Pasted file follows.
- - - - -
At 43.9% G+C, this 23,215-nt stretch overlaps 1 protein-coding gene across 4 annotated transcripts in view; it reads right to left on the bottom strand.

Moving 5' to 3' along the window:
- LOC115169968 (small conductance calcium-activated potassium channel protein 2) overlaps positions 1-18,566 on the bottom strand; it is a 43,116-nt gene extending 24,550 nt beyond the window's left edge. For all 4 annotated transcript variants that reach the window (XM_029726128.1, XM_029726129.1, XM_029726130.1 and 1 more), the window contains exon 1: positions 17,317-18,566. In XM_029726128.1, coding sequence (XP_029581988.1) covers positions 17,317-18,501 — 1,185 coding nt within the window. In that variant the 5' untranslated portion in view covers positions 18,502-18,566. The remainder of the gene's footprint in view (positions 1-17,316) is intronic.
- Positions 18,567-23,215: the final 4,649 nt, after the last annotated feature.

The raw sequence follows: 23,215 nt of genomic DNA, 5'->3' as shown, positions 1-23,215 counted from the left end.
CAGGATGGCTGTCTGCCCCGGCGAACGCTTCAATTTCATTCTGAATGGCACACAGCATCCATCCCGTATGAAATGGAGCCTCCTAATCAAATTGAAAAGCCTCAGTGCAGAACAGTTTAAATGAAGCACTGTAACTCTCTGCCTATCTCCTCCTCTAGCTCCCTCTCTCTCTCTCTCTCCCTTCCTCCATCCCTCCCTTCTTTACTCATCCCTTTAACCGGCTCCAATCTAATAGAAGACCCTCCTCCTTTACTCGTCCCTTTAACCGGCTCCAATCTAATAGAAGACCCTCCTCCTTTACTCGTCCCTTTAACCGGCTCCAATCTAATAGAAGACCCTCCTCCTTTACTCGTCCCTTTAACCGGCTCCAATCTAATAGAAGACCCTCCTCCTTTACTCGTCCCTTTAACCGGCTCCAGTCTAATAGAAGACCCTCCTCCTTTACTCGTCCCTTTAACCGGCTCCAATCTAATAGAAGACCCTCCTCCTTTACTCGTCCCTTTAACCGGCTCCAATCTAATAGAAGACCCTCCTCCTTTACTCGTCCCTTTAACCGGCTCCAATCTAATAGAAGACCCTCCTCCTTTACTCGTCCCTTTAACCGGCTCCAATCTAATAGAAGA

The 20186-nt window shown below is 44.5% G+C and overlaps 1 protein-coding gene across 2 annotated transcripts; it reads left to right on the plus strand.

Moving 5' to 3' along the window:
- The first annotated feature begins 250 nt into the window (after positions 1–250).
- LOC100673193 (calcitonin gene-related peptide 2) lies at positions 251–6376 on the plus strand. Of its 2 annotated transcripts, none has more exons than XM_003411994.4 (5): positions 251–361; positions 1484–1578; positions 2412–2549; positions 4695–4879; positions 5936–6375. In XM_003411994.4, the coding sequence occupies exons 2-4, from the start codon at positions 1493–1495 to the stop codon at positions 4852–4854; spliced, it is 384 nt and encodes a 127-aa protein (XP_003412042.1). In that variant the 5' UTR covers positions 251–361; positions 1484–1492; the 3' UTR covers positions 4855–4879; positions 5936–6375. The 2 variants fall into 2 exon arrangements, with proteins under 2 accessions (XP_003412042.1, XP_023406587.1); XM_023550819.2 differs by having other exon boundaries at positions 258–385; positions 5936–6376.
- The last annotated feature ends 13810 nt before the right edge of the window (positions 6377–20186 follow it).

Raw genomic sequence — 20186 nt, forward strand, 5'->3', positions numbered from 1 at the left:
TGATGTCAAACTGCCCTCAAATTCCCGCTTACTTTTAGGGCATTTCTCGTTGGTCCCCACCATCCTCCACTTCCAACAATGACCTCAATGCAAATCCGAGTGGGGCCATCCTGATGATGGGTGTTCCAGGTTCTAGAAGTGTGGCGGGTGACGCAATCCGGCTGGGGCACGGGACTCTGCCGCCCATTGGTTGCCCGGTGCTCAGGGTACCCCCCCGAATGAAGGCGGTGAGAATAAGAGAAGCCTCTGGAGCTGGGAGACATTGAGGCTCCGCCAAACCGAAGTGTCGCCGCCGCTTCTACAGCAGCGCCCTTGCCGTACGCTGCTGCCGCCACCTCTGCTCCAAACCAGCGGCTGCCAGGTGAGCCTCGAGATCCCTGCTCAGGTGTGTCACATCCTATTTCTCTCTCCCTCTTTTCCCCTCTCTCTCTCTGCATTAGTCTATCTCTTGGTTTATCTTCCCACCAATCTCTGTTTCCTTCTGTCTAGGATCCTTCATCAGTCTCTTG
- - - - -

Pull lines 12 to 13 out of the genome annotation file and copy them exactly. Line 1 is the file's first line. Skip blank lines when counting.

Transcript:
Raw genomic sequence — 20186 nt, forward strand, 5'->3', positions numbered from 1 at the left:
TGATGTCAAACTGCCCTCAAATTCCCGCTTACTTTTAGGGCATTTCTCGTTGGTCCCCACCATCCTCCACTTCCAACAATGACCTCAATGCAAATCCGAGTGGGGCCATCCTGATGATGGGTGTTCCAGGTTCTAGAAGTGTGGCGGGTGACGCAATCCGGCTGGGGCACGGGACTCTGCCGCCCATTGGTTGCCCGGTGCTCAGGGTACCCCCCCGAATGAAGGCGGTGAGAATAAGAGAAGCCTCTGGAGCTGGGAGACATTGAGGCTCCGCCAAACCGAAGTGTCGCCGCCGCTTCTACAGCAGCGCCCTTGCCGTACGCTGCTGCCGCCACCTCTGCTCCAAACCAGCGGCTGCCAGGTGAGCCTCGAGATCCCTGCTCAGGTGTGTCACATCCTATTTCTCTCTCCCTCTTTTCCCCTCTCTCTCTCTGCATTAGTCTATCTCTTGGTTTATCTTCCCACCAATCTCTGTTTCCTTCTGTCTAGGATCCTTCATCAGTCTCTTG